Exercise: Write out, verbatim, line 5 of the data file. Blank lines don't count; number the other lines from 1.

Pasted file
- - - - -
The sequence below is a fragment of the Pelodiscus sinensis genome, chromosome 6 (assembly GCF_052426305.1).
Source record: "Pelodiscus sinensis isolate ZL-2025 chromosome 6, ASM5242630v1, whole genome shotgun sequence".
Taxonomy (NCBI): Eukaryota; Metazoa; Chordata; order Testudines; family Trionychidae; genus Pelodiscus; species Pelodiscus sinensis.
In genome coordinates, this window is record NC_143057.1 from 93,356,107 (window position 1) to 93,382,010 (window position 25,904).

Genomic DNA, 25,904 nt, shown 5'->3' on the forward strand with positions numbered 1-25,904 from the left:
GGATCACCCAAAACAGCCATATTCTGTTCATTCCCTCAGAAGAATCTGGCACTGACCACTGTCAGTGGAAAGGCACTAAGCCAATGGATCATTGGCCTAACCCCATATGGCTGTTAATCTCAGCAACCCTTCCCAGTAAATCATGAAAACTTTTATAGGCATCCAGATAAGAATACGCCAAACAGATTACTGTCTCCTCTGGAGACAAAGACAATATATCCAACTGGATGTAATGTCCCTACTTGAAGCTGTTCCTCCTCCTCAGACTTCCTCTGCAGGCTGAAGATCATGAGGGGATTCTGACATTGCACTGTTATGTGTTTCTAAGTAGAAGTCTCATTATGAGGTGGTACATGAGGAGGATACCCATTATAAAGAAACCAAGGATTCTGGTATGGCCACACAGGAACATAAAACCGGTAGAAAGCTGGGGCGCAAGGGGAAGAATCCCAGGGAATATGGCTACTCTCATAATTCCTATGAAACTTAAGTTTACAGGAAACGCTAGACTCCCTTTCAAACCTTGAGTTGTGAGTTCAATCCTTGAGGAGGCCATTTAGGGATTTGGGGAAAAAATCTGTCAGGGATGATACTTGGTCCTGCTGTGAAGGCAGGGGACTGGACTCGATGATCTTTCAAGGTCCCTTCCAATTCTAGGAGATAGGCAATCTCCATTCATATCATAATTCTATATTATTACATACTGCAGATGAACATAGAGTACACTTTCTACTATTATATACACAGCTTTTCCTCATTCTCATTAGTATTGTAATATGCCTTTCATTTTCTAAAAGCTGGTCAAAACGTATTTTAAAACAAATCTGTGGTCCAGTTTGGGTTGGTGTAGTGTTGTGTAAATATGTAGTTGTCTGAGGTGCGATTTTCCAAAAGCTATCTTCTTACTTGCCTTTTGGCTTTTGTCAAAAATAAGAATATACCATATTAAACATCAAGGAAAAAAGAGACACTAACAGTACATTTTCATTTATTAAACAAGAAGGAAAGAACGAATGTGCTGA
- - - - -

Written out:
Genomic DNA, 25,904 nt, shown 5'->3' on the forward strand with positions numbered 1-25,904 from the left: